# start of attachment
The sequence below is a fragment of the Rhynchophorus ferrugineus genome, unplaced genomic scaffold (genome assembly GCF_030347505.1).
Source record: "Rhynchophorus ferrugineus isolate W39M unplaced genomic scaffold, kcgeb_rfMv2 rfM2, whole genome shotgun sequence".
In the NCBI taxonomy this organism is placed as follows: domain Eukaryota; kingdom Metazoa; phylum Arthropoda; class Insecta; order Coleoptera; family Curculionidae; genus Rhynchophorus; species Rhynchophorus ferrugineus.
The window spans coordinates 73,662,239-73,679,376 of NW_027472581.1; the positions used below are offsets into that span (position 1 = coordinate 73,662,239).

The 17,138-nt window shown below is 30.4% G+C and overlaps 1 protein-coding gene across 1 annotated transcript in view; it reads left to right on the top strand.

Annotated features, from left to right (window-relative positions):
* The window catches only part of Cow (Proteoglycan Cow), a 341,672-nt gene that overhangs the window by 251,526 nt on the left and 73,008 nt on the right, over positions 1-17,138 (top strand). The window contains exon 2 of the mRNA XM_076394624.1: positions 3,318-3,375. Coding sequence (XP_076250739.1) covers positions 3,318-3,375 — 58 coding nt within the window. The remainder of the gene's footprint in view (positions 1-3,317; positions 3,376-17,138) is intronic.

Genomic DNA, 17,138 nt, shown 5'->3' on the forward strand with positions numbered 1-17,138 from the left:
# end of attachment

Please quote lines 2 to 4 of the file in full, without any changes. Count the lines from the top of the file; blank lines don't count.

Source record: "Rhynchophorus ferrugineus isolate W39M unplaced genomic scaffold, kcgeb_rfMv2 rfM2, whole genome shotgun sequence".
In the NCBI taxonomy this organism is placed as follows: domain Eukaryota; kingdom Metazoa; phylum Arthropoda; class Insecta; order Coleoptera; family Curculionidae; genus Rhynchophorus; species Rhynchophorus ferrugineus.
The window spans coordinates 73,662,239-73,679,376 of NW_027472581.1; the positions used below are offsets into that span (position 1 = coordinate 73,662,239).